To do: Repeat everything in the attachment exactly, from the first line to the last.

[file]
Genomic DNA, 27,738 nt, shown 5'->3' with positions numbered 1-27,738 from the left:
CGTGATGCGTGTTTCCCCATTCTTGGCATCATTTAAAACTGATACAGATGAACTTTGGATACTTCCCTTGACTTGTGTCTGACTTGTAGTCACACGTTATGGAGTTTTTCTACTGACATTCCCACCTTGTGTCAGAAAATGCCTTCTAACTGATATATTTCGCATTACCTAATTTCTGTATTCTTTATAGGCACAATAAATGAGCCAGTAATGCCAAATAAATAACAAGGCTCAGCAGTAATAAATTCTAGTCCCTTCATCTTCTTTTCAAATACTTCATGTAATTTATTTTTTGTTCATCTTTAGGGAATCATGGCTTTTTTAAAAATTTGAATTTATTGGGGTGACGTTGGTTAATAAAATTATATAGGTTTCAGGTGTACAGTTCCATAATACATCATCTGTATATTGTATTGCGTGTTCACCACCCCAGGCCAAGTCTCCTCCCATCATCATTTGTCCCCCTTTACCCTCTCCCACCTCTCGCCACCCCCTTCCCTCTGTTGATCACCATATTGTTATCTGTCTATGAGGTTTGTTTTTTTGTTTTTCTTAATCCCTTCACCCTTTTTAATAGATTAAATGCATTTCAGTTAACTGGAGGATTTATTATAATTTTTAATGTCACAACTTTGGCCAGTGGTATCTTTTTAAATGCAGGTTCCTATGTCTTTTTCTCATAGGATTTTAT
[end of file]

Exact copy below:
Genomic DNA, 27,738 nt, shown 5'->3' with positions numbered 1-27,738 from the left:
CGTGATGCGTGTTTCCCCATTCTTGGCATCATTTAAAACTGATACAGATGAACTTTGGATACTTCCCTTGACTTGTGTCTGACTTGTAGTCACACGTTATGGAGTTTTTCTACTGACATTCCCACCTTGTGTCAGAAAATGCCTTCTAACTGATATATTTCGCATTACCTAATTTCTGTATTCTTTATAGGCACAATAAATGAGCCAGTAATGCCAAATAAATAACAAGGCTCAGCAGTAATAAATTCTAGTCCCTTCATCTTCTTTTCAAATACTTCATGTAATTTATTTTTTGTTCATCTTTAGGGAATCATGGCTTTTTTAAAAATTTGAATTTATTGGGGTGACGTTGGTTAATAAAATTATATAGGTTTCAGGTGTACAGTTCCATAATACATCATCTGTATATTGTATTGCGTGTTCACCACCCCAGGCCAAGTCTCCTCCCATCATCATTTGTCCCCCTTTACCCTCTCCCACCTCTCGCCACCCCCTTCCCTCTGTTGATCACCATATTGTTATCTGTCTATGAGGTTTGTTTTTTTGTTTTTCTTAATCCCTTCACCCTTTTTAATAGATTAAATGCATTTCAGTTAACTGGAGGATTTATTATAATTTTTAATGTCACAACTTTGGCCAGTGGTATCTTTTTAAATGCAGGTTCCTATGTCTTTTTCTCATAGGATTTTAT